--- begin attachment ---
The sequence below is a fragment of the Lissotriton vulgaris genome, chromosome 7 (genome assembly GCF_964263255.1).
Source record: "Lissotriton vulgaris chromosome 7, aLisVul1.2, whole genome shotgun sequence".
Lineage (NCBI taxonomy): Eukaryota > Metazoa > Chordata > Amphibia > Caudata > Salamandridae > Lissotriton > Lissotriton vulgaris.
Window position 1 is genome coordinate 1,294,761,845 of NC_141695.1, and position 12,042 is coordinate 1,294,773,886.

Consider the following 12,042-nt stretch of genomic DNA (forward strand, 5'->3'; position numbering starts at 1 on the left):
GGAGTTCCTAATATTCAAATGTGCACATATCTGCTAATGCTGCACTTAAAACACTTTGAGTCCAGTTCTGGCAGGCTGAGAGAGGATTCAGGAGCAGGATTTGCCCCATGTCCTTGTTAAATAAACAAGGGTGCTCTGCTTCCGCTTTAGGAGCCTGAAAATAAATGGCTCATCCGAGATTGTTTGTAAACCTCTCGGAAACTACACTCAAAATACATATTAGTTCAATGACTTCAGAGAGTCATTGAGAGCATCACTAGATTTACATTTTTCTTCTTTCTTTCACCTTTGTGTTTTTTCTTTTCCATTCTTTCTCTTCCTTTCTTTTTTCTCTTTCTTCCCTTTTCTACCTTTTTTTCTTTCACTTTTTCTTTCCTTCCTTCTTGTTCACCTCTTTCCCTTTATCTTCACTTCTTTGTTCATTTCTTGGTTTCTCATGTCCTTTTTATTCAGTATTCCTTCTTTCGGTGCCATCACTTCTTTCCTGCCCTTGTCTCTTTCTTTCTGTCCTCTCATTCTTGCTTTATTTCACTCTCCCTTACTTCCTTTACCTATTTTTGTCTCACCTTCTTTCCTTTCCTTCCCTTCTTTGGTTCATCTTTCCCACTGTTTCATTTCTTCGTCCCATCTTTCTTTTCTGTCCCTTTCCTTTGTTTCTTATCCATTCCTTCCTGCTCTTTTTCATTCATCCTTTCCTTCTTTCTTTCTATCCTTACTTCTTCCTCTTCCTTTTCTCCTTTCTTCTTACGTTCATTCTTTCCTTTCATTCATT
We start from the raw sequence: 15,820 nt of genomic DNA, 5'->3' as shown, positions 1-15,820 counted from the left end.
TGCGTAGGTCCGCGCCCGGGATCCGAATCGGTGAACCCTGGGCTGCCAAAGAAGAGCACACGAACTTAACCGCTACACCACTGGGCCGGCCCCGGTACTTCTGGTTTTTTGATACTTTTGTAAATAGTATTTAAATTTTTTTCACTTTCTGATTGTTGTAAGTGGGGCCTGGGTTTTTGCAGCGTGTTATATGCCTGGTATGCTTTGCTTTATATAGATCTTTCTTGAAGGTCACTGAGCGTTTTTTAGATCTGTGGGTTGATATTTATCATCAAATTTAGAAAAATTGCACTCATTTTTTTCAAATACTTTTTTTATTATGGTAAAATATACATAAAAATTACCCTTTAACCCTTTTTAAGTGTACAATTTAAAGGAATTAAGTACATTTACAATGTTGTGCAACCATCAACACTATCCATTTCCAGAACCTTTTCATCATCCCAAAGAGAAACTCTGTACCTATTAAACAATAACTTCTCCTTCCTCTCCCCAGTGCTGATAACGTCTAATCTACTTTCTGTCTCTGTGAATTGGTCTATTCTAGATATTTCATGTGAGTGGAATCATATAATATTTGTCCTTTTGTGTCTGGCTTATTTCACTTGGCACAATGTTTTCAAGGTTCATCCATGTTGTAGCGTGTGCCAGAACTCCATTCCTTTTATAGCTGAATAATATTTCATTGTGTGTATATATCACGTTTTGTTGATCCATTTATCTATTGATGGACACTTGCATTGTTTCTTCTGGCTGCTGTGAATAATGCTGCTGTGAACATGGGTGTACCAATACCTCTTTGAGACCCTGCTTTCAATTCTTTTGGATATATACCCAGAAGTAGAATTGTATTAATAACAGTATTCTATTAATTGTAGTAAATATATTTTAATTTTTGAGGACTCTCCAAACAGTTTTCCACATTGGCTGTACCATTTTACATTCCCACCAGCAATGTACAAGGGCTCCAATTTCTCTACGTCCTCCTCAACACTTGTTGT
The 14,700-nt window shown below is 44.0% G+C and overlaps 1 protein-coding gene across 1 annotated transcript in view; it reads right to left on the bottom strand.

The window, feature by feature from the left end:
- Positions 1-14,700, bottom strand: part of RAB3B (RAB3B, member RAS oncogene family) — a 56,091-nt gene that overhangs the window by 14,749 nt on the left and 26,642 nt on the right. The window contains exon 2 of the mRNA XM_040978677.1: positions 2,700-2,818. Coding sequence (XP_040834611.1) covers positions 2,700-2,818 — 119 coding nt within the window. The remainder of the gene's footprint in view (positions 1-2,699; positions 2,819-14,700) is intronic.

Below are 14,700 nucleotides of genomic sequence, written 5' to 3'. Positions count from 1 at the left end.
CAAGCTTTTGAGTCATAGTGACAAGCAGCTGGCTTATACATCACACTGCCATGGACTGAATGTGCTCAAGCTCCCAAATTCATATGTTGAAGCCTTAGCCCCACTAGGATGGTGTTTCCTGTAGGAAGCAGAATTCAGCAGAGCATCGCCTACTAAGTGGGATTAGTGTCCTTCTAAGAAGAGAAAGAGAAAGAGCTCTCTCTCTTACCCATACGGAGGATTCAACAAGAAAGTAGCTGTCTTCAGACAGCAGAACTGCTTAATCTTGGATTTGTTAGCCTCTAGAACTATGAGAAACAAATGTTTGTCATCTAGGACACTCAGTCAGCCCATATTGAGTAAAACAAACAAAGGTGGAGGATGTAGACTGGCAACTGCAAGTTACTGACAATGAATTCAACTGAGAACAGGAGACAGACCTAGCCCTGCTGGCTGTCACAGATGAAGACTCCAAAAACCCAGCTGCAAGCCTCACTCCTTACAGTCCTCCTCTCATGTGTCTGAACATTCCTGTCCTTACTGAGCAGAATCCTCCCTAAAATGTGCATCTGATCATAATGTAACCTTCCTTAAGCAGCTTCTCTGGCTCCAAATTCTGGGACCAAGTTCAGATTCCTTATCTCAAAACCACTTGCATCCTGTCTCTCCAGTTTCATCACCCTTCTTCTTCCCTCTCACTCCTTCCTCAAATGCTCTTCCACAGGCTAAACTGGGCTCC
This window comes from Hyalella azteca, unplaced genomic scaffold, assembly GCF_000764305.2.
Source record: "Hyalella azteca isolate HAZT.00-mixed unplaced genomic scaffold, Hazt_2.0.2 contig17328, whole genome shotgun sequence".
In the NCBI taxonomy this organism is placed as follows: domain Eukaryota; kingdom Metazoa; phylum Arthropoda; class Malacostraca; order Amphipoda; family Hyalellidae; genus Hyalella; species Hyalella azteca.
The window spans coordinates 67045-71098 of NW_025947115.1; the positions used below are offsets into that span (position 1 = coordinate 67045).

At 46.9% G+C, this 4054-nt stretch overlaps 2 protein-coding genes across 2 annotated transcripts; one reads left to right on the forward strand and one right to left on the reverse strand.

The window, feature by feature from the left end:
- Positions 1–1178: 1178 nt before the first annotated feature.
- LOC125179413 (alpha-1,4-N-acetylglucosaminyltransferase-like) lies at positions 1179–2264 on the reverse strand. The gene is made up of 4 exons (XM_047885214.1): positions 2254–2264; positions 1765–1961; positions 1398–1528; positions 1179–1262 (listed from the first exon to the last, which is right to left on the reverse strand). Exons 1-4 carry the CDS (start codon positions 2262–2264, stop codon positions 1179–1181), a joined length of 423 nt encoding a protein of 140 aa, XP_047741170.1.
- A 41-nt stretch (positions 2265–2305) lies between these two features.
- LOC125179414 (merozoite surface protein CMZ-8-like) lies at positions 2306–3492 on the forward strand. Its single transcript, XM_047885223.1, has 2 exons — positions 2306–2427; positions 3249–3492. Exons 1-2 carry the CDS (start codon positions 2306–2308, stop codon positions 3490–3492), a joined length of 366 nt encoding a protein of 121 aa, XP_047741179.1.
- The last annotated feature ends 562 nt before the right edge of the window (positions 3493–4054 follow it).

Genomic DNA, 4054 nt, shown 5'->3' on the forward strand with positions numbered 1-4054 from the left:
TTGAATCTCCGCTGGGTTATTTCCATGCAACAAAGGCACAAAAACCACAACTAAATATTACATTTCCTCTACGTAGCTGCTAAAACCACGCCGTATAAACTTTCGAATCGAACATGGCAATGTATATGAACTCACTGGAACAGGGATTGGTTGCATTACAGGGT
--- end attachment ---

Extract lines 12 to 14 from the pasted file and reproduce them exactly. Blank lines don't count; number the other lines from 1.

Below are 14,700 nucleotides of genomic sequence, written 5' to 3'. Positions count from 1 at the left end.
CAAGCTTTTGAGTCATAGTGACAAGCAGCTGGCTTATACATCACACTGCCATGGACTGAATGTGCTCAAGCTCCCAAATTCATATGTTGAAGCCTTAGCCCCACTAGGATGGTGTTTCCTGTAGGAAGCAGAATTCAGCAGAGCATCGCCTACTAAGTGGGATTAGTGTCCTTCTAAGAAGAGAAAGAGAAAGAGCTCTCTCTCTTACCCATACGGAGGATTCAACAAGAAAGTAGCTGTCTTCAGACAGCAGAACTGCTTAATCTTGGATTTGTTAGCCTCTAGAACTATGAGAAACAAATGTTTGTCATCTAGGACACTCAGTCAGCCCATATTGAGTAAAACAAACAAAGGTGGAGGATGTAGACTGGCAACTGCAAGTTACTGACAATGAATTCAACTGAGAACAGGAGACAGACCTAGCCCTGCTGGCTGTCACAGATGAAGACTCCAAAAACCCAGCTGCAAGCCTCACTCCTTACAGTCCTCCTCTCATGTGTCTGAACATTCCTGTCCTTACTGAGCAGAATCCTCCCTAAAATGTGCATCTGATCATAATGTAACCTTCCTTAAGCAGCTTCTCTGGCTCCAAATTCTGGGACCAAGTTCAGATTCCTTATCTCAAAACCACTTGCATCCTGTCTCTCCAGTTTCATCACCCTTCTTCTTCCCTCTCACTCCTTCCTCAAATGCTCTTCCACAGGCTAAACTGGGCTCC
This window comes from Hyalella azteca, unplaced genomic scaffold, assembly GCF_000764305.2.